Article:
For more than 10 hours, a man has held hostages, including a rabbi, at a synagogue in Dallas-Fort Worth, releasing only one as authorities continue to negotiate a resolution.
The man is demanding the release of a federal prisoner being held in North Texas who was convicted in 2010 of attempted murder in a terrorism-related case, officials said.
Police in the city of Colleyville, about 30 miles northwest of Dallas, responded at 10:41 a.m. to Congregation Beth Israel, in the 6100 block of Pleasant Run Road. A SWAT team and other law enforcement agencies also responded.
It’s unclear how many people were inside the building at the time of the incident or whether anyone was armed. No injuries have been reported, police said.
One of the hostages was released shortly after 5 p.m. and was uninjured, police said. FBI crisis negotiators continued to communicate with the person in the synagogue Saturday night.
Police have not said how many people are being held in the synagogue, however, in a tweet Gov. Greg Abbott said after the release of one person that there were “3 more to go.”
Three senior law enforcement officials briefed on the situation said the man is holding a rabbi and others hostage. The man told authorities he wants the release of Aafia Siddiqui from federal prison.
Siddiqui, 49, was convicted by a federal jury in 2010 of attempting to kill U.S. officers in Afghanistan and is currently being held at FMC Carswell, a federal prison in Fort Worth, Texas.
Three senior law enforcement officials briefed on the matter say the hostage taker had the rabbi in Colleyville call a rabbi in New York City to say he was being held hostage and that the hostage taker wanted his “sister,” Addia Siddiqui, freed.
New York Police Department counter-terrorism teams were seen Saturday at the synagogue connected to the New York rabbi who received the call.
On a Facebook livestream of the congregation’s Shabbat morning service, a man could be heard speaking, at times cursing and sounding angry. He also mentioned his sister.
The video, which has been taken down, did not show what was going on inside the building.
Law enforcement officials in Texas are trying to determine whether the person holding the people hostage is related to Siddiqui.
The Council on American-Islamic Relations, which has advocated for Siddiqui’s release and claimed she is innocent, said Siddiqui’s brother is not the hostage taker in the synagogue.
John Floyd, board chair of CAIR Houston and longtime legal counsel for Siddiqui’s brother, said in a statement that his client is not responsible for the situation, is not near Dallas-Fort Worth and that hostage taker has nothing to do with Siddiqui.
“We want the assailant to know that his actions are wicked and directly undermine those of us who are seeking justice for Dr. Aafia,” Floyd said in a statement. “On behalf of the family and Dr. Aafia, we call on you to immediately release the hostages and turn yourself in.”
A White House official told NBC News that they are “closely monitoring” the situation.
White House Press Secretary Jen Psaki tweeted that President Joe Biden has been briefed. “Senior members of the national security team are also in touch with federal law enforcement leadership,” she wrote.
Attorney General Merrick Garland was also “closely following the situation,” spokesman Anthony Coley said.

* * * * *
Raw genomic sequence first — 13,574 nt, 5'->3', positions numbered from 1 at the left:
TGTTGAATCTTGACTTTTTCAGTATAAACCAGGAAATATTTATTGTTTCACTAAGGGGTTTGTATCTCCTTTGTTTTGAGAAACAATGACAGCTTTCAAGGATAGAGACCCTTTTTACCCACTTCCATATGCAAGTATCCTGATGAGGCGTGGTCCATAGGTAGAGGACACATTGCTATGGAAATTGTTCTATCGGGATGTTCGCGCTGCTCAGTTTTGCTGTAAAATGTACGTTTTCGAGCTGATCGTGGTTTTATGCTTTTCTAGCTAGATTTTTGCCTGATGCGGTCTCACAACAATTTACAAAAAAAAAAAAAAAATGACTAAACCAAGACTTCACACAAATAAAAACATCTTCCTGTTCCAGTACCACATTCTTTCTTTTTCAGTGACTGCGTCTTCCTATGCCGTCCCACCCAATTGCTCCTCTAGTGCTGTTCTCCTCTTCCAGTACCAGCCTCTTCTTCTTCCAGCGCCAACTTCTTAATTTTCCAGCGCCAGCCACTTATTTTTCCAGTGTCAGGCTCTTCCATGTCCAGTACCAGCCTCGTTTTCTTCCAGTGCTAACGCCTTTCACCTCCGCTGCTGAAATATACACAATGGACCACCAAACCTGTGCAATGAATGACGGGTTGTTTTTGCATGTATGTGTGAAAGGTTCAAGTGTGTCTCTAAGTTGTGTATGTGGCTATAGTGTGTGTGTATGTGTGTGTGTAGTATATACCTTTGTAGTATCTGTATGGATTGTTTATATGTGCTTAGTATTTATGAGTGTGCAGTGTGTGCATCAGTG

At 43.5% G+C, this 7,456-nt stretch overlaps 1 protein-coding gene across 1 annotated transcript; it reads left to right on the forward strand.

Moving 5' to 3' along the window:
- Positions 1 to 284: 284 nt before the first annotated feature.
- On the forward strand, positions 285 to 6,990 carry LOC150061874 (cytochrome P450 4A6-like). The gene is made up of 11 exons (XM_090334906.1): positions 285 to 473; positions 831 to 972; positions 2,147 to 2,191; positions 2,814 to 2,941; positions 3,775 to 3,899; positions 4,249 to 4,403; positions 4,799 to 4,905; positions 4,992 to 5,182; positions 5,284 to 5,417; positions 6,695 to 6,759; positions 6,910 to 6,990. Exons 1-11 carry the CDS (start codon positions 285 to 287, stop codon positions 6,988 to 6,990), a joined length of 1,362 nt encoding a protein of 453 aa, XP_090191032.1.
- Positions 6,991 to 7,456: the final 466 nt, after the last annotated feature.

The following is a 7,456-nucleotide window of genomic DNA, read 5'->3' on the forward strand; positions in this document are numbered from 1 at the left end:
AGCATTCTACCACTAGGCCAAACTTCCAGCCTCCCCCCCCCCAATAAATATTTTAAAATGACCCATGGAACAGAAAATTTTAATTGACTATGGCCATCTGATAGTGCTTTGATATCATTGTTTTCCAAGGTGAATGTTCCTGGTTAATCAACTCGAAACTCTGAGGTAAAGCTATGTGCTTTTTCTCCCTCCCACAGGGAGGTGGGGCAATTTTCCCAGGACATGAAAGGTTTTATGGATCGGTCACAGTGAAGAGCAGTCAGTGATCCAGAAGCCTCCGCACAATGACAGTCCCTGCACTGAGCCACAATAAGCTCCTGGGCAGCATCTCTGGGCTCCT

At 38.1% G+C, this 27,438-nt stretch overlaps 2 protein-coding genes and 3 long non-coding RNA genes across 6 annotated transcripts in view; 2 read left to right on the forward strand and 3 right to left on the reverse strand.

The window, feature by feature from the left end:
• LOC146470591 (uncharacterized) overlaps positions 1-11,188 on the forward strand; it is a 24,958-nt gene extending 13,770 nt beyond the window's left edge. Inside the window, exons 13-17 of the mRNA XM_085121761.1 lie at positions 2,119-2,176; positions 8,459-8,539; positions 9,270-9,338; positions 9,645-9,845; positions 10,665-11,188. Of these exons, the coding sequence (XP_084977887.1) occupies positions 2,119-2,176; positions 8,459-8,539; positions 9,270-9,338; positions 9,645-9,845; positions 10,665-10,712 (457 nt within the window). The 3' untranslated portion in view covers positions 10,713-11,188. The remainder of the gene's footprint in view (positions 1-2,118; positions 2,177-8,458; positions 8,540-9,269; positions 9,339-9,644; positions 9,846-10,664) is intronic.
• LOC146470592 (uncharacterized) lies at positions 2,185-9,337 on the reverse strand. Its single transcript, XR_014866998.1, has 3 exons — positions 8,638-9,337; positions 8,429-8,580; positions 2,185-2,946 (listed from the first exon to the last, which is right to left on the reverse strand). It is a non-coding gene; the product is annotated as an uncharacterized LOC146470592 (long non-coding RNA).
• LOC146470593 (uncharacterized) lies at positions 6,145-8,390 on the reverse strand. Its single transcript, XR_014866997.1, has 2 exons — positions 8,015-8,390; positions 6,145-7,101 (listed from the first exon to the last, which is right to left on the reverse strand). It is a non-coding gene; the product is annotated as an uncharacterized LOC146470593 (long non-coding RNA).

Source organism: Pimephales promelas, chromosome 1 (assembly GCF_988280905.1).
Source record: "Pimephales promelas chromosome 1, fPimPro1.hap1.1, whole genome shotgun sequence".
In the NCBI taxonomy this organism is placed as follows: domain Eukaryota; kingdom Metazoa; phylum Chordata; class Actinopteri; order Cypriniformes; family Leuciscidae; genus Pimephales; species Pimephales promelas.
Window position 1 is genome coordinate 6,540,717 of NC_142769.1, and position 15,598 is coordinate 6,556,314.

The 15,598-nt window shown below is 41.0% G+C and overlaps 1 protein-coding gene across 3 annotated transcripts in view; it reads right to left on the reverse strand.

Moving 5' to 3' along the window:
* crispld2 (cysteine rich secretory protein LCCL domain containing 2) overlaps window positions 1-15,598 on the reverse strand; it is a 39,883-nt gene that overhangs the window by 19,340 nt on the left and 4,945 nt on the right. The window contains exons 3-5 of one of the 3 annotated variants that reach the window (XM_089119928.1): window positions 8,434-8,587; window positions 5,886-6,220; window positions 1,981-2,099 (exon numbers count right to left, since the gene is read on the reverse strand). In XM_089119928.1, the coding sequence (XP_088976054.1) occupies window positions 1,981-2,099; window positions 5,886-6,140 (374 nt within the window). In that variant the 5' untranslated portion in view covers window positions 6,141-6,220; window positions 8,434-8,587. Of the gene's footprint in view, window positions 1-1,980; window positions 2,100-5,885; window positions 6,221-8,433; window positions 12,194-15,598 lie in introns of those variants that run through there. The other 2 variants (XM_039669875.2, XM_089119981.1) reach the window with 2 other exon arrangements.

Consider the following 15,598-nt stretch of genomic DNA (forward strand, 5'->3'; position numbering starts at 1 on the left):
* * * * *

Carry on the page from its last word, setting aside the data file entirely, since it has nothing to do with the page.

Abbott tweeted that the situation was “tense,” but state law enforcement was “working with local and federal teams to achieve the best and safest outcome.”
“Praying for an immediate and safe end,” Nodes tweeted.
FBI crisis negotiators are in contact with the suspect, Colleyville police said in a statement.
The Texas Department of Public Safety and Bureau of Alcohol, Tobacco, Firearms and Explosives are also assisting the FBI and Colleyville police.
Sen. Ted Cruz, R-Texas, tweeted that “Heidi and I are praying for those at Congregation Beth Israel in Colleyville and for the SWAT team and all other law enforcement on the scene responding.”
“My staff and I are closely monitoring the situation and are in close contact with local and national authorities,” Cruz added.
Following initial reports about the SWAT response that the synagogue, the American Jewish Committee said: “Our thoughts and prayers are with the local Jewish community at this time.”
“We will continue to monitor the situation as it develops,” the organization tweeted.
CAIR criticized the violent situation Saturday and offered its assistance.
“We strongly condemn the hostage-taking at Congregation Beth Israel in Colleyville, Texas,” CAIR’s national deputy director, Edward Ahmed Mitchell, said in the statement. “This latest antisemitic attack at a house of worship is an unacceptable act of evil. We stand in solidarity with the Jewish community, and we pray that law enforcement authorities are able to swiftly and safely free the hostages.”
Israel’s consular office in Houston tweeted that Livia Link-Raviv, its consul general of Israel to the Southwest, was headed to the scene in Colleyville.
“We are continuing to pray for the congregants, first responders, and the entire Jewish community,” it said.
Congregation Beth Israel, affiliated with Judaism’s Reform movement, began in 1998 as a chavurah or a small group of Jewish people who gather for prayer services, according to its website. The group officially established a synagogue in Colleyville in July 1999, and began services at its current location in 2005.
Nicole Acevedo is a reporter for NBC News Digital. She reports, writes and produces stories for NBC Latino and NBCNews.com.
Dennis Romero is a breaking news reporter for NBC News Digital.
Andrew Blankstein is an investigative reporter for NBC News. He covers the Western United States, specializing in crime, courts and homeland security.
Tom Winter is a New York-based correspondent covering crime, courts, terrorism and financial fraud on the East Coast for the NBC News Investigative Unit.
The Associated Press